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ConTech – a short lived fad or the future?

8 Mar 2021

It is undeniable that society is undergoing a digital transformation in a bid to be more innovative, sustainable and cost efficient, and the construction industry is no exception.  For years, ‘PropTech’ or ‘property technology’ has been the industry buzzword and all major players in the real estate industry have become familiar with the term and the stir it has caused industry-wide.  ConTech, or ‘construction technology’, is a subsection of PropTech and is a hot topic in driving discussions about what the future of the construction industry will look like.

In terms of acceptance amongst industry professionals and implementation of technologies in everyday business, ConTech has fallen behind PropTech.  That is not to say the potential for ConTech expansion is not huge – the possible improvement on time and cost efficiency; profit margins; and employment opportunities could be vast.  It is possible that one day the industry will be unable to function without the use of new technologies, but thus far, although the ideas are there, uptake has been slow.  So what exactly is ConTech, what could it mean for the construction industry and why has uptake been so slow?

What is ConTech?


An example of ConTech in practice is the introduction of drones.  Already having made a huge impact on those working on-site, PWC predicts that drones could replace humans in 45.2 billion dollars’ worth of labour over the next four years.  Drones are used for jobs such as inspecting scaffolding and cranes, which would otherwise be a dangerous job for construction workers.  Less workers and engineers are required on-site and, as a result, contractors utilising the technology have seen a huge cost saving and improved safety for their workers.

Whilst some doors have closed through the use of drone technology, others have opened.  Workers may not be required to travel up to great heights to check equipment, but they may be required to learn new skills.  For example, people will need to be trained to maintain and fix broken machines/robots, and others will be needed to manage the course of the drone.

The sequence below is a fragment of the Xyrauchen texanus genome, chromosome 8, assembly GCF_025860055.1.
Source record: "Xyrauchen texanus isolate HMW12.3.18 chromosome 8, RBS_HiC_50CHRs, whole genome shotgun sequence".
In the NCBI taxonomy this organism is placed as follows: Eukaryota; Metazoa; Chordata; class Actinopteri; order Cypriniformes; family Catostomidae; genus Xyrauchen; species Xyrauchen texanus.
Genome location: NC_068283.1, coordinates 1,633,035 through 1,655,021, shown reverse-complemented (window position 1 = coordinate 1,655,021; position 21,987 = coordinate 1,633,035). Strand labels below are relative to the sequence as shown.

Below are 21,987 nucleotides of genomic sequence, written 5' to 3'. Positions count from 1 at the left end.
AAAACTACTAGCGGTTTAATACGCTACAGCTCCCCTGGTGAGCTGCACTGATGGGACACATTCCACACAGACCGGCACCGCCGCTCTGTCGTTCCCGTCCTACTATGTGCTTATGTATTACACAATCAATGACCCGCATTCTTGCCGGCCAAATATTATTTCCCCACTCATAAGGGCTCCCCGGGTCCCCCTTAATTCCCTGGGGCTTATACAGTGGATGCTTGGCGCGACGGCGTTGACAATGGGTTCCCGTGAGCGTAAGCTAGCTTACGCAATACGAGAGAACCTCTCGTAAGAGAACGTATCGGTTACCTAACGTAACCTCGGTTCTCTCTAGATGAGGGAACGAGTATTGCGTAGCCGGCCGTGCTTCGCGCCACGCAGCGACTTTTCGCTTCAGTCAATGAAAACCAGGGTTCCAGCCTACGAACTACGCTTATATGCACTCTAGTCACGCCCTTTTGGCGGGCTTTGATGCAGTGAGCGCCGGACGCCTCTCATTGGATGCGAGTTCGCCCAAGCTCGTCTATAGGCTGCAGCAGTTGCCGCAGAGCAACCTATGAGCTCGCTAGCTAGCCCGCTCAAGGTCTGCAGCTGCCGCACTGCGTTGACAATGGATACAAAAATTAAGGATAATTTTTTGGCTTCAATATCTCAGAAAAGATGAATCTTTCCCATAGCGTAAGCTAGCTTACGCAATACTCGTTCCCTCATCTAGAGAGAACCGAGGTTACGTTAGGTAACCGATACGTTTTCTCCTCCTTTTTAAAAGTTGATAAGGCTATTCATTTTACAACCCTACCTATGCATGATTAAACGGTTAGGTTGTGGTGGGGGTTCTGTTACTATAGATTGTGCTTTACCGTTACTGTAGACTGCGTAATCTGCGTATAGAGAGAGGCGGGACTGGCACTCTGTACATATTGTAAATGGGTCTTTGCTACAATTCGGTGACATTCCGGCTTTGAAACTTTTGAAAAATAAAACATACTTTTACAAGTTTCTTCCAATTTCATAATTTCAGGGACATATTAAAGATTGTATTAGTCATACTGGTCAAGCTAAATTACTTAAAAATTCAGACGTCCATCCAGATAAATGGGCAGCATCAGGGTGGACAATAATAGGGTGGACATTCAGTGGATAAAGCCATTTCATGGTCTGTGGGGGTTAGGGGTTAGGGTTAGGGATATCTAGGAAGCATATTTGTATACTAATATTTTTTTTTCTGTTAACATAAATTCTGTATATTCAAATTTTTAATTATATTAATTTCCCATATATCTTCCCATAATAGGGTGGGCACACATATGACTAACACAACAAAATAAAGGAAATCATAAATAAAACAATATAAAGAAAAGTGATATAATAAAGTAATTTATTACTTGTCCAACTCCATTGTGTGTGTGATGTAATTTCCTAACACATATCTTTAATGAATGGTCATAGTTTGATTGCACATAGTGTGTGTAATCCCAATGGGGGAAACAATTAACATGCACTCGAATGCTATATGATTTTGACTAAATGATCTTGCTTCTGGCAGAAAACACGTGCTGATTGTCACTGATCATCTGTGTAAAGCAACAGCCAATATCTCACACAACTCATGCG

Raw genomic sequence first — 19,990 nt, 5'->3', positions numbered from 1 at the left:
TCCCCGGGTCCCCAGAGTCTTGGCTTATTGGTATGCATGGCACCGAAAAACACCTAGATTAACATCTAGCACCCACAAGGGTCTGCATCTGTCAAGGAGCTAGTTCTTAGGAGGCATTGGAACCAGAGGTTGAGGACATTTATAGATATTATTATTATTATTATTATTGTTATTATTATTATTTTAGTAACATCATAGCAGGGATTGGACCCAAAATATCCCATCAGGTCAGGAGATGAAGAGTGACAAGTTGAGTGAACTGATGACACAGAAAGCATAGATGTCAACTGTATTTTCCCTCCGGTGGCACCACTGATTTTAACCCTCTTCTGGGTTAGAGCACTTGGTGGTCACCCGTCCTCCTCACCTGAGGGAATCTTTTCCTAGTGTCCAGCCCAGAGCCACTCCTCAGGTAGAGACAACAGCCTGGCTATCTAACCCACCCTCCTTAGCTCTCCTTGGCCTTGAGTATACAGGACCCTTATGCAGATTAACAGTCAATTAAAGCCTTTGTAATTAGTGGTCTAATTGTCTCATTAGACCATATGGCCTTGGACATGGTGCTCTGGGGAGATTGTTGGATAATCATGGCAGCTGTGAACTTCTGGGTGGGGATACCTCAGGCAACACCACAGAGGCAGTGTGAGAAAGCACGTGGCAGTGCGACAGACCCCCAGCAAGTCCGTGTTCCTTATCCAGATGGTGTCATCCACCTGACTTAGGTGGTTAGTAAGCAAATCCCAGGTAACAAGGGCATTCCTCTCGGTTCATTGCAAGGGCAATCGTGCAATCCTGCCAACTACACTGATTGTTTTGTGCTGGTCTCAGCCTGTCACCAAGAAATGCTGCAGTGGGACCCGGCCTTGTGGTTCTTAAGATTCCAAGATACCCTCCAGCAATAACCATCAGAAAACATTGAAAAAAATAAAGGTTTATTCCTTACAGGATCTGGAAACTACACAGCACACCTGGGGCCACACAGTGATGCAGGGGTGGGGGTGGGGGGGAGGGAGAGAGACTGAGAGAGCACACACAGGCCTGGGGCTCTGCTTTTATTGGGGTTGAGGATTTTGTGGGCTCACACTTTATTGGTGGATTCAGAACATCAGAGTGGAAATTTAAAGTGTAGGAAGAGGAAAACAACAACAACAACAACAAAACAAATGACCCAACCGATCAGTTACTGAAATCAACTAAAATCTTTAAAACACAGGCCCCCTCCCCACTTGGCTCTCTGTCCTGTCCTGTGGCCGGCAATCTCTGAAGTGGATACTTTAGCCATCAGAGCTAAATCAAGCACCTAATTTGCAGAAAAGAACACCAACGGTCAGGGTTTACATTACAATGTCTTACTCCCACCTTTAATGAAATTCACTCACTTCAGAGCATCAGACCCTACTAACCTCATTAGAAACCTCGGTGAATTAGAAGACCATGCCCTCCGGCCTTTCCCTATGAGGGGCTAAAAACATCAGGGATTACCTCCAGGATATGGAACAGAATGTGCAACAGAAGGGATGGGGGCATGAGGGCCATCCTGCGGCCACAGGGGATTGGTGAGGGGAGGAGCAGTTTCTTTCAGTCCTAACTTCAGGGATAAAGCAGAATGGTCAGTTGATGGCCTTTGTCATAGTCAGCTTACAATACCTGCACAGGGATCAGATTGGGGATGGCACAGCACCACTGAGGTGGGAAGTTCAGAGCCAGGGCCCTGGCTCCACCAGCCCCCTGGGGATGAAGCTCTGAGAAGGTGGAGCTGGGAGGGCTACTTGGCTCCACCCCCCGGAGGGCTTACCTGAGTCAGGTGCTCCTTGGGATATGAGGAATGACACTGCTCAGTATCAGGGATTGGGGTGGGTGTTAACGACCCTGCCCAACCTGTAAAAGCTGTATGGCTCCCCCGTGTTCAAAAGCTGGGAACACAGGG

Modular construction

One of the hottest topics in ConTech is off-site construction.  By constructing a building off-site, the developer can control the environment inside the factory (avoiding unpredictable and hazardous weather) and use the most up-to-date technologies within digital design.

Companies like Blu Homes are revolutionising the way that homes are made, as buyers can help to design their homes in a quick, simple and highly customisable process, with homes being built in as little as three months.  The homes are also significantly more energy efficient than homes constructed on-site, which is a necessary requirement for many consumers and businesses these days.

What does the future of ConTech hold?

Smart technologies are being utilised in other industries, and construction need not be an exception.  In 2017, Skanska UK announced they would be trialing DAQRI smart helmets on-site, which saw the first use of augmented reality technology in the industry.  The technology provides information in the worker’s sight line, warning them of dangers or giving them guided instructions.  Experts can be called in remotely and they can see what the wearer is seeing, providing an extra layer of capability over their core capability.

Some construction companies have removed the need for paper through the advent of company-wide smartphone platforms.  These platforms have the ability to gain detailed insight into a project’s future operations through advanced data analytics, including budget forecasting and planning; attendance and productivity recommendations; and health and safety implementation.  Through the use of data analytics, project managers can gain oversight of what is working (or not!) on-site far more easily that relying on word of mouth from workers on-site or trying to be in multiple places at once.

The company Uptake has developed innovative technologies for building sites by using the Internet of Things (IoT) to prevent unscheduled downtime, extend the lifespan of machinery and improve the efficiency of equipment dispatching.  The IoT is an incredibly fast growing area in all technology sectors, promoting a connection between the Internet and computing devices which are embedded in everyday objects.  In the context of ConTech, the ‘everyday object’ could be anything from a piece of machinery to an automated aspect of the building, meaning there is infinite space for growth in this area.